US President Donald Trump has stood by his unsubstantiated claim that Barack Obama wiretapped Trump Tower last year.
He told Fox News a “wiretap covers a lot of different things” and hinted more could emerge in the coming weeks.
Mr Obama has denied the charge and former spy chiefs and several lawmakers have said they have seen no evidence.
The latest senior figure to cast doubt on the allegation was the Republican chairman of the House intelligence committee.
Devin Nunes said on Wednesday he doesn’t believe “there was an actual tap of Trump Tower”.
Earlier this month, Mr Trump tweeted that President Obama had wiretapped his phones during the presidential campaign.
In a series of tweets, he accused his predecessor directly, asking: “Is it legal for a sitting President to be ‘wire tapping’ a race for president?”
Talking to Fox News in an interview that will be broadcast in full on Wednesday night, the president made his first comments about the wiretap accusation he made two weeks ago.
He said: “Wiretap covers a lot of different things. I think you’re going to find some very interesting items coming to the forefront over the next two weeks.”
Despite repeated requests from reporters, the White House has not provided any evidence to support the president’s claim.
White House Press Secretary Sean Spicer has said Mr Trump “used the word ‘wiretap’ in quotes to mean broadly surveillance and other activities”.
And he was not accusing Mr Obama personally, Mr Spicer said.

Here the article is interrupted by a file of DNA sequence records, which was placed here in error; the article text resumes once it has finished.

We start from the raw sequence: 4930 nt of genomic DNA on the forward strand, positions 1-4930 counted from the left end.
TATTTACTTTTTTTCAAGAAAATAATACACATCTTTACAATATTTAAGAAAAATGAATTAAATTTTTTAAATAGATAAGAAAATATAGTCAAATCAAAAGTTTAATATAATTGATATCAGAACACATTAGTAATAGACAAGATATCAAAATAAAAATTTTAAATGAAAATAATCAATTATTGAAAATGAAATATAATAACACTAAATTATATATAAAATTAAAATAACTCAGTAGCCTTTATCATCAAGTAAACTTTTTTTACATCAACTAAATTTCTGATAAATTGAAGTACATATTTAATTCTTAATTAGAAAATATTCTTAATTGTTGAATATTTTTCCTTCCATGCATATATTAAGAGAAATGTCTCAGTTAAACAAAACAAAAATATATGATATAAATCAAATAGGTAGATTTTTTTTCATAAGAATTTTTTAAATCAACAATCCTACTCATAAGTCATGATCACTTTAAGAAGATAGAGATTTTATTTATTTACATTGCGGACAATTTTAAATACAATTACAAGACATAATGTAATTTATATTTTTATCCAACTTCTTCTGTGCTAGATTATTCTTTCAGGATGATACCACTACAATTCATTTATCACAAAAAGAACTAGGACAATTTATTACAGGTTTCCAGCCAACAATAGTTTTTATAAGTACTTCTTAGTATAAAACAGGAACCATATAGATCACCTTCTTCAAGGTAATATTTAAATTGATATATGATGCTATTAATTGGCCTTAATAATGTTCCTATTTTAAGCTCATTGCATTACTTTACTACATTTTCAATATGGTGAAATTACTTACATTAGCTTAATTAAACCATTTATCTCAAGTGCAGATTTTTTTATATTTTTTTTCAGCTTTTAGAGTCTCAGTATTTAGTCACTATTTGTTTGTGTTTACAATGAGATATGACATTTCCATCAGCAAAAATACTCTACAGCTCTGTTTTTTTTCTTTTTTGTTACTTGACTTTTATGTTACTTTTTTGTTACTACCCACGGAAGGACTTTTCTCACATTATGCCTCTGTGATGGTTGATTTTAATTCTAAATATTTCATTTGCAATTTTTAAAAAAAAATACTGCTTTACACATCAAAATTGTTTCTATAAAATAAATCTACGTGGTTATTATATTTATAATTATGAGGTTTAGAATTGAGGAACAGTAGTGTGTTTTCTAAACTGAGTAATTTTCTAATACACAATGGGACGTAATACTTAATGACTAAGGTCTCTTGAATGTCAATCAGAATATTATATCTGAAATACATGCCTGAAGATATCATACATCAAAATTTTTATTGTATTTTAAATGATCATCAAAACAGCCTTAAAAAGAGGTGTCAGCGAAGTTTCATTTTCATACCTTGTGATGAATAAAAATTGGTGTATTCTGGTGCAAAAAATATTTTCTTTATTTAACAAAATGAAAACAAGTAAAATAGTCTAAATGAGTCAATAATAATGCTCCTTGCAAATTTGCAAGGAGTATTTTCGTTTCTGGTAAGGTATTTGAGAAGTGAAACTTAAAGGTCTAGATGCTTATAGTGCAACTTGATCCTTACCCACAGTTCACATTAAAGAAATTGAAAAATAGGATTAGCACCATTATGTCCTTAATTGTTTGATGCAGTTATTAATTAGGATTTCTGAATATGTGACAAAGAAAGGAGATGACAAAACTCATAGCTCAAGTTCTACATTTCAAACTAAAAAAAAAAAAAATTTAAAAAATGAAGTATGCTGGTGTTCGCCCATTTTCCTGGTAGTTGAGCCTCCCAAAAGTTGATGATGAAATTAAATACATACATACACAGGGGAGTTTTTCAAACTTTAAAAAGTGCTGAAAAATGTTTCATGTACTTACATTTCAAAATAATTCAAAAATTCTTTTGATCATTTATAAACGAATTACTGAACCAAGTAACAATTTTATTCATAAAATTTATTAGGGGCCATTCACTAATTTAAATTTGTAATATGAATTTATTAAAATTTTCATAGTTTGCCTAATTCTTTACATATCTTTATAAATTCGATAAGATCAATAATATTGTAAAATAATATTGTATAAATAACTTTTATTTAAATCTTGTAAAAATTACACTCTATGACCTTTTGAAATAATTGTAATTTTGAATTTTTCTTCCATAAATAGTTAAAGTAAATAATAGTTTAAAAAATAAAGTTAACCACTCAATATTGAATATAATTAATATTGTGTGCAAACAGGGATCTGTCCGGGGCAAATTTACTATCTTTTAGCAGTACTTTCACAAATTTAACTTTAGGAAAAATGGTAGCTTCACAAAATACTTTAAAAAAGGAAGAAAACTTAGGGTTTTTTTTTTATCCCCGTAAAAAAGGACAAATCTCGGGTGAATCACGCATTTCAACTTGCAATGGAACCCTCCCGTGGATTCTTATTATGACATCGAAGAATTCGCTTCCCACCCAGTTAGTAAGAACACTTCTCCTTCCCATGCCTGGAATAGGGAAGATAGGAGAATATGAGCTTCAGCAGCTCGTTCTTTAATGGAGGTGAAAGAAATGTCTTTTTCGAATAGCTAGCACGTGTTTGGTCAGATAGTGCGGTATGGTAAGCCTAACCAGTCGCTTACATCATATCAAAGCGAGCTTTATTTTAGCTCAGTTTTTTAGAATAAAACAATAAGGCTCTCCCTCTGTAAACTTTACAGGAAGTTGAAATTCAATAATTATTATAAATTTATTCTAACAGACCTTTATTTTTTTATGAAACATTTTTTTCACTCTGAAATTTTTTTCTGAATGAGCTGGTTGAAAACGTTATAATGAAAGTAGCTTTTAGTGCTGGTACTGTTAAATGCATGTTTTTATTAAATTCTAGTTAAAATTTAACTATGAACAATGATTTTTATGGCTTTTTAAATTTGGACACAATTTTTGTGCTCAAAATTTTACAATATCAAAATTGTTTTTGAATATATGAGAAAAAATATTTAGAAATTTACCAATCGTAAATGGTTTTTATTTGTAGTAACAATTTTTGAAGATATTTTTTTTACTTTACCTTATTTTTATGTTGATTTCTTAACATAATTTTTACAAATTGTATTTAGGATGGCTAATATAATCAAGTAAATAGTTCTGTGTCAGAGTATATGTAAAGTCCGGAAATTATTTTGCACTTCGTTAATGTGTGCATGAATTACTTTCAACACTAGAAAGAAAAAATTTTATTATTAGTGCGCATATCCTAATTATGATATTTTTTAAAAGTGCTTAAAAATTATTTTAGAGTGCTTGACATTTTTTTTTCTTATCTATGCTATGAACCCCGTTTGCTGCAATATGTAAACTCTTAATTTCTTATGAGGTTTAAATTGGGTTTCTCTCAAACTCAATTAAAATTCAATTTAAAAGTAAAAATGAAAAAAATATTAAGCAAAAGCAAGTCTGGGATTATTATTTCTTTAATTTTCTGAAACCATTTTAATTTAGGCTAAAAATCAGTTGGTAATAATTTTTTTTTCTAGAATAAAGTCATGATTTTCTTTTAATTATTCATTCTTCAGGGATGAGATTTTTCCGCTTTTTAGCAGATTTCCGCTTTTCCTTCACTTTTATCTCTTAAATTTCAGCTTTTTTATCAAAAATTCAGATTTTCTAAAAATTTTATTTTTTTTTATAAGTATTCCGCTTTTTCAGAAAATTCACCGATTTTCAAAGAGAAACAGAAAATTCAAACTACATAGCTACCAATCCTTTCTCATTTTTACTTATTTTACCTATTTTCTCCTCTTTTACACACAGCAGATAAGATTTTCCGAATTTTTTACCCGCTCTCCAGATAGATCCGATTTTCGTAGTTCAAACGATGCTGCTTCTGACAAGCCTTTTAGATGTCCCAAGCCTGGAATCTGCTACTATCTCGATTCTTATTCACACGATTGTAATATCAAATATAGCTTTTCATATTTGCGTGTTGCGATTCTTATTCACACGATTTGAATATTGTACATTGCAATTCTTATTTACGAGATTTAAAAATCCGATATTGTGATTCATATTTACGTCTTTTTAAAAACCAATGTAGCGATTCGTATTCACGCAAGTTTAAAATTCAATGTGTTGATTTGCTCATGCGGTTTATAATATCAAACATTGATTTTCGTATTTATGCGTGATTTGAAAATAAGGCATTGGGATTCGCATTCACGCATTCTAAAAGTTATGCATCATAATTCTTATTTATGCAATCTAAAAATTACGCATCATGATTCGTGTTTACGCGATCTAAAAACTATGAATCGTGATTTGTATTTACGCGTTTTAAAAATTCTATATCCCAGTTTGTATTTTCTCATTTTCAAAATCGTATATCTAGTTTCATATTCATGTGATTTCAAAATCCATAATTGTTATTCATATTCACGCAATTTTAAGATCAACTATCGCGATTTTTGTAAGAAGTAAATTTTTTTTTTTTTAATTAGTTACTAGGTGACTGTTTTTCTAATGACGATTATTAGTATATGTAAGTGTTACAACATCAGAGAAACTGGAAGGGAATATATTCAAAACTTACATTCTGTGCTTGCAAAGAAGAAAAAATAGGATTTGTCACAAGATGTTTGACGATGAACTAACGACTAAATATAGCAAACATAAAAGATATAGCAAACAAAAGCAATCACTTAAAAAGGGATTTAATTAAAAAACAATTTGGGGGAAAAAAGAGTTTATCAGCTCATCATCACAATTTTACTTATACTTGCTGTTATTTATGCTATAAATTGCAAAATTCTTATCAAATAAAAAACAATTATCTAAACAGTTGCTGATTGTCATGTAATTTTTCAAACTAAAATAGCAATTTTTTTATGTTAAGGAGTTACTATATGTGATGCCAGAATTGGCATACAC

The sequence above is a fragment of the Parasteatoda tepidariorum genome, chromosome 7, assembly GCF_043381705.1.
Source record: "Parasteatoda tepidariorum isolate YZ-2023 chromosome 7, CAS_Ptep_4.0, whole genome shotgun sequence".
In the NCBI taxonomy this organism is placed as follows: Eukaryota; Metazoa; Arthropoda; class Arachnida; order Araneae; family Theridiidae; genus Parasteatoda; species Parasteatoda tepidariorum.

Mr Trump asked Congress to examine the allegation as part of an investigation into alleged Russian meddling in last year’s election.
Senator Lindsey Graham, who is leading the Senate Judiciary Committee’s investigation of allegations of Trump-Russia ties, has pressed the FBI to come forward with more details of its own probe into the issue.
Mr Graham said on Wednesday he would use a court order to force FBI Director James Comey to submit details on its Russian investigation and whether there was any evidence of Mr Trump’s phones being wiretapped.
No evidence of wiretapping, according to:
- former President Barack Obama
- FBI Director James Comey
- ex-Director of National Intelligence James Clapper
- ex-CIA Director John Brennan
- Republican chairman of House intelligence committee, Devin Nunes
- Republican John McCain, who chairs Senate Committee on Armed Services
Mr Comey promised on Wednesday to provide answers in a classified briefing.
US intelligence agencies found that Russia conducted cyber-attacks against the Democratic Party as part of an effort to influence the election in Mr Trump’s favour.
Russia has repeatedly denied any involvement.
Mr Trump has been dogged by claims that his advisers and staff had ties to Russian officials, but there has been no evidence of any collusion between his campaign and Moscow.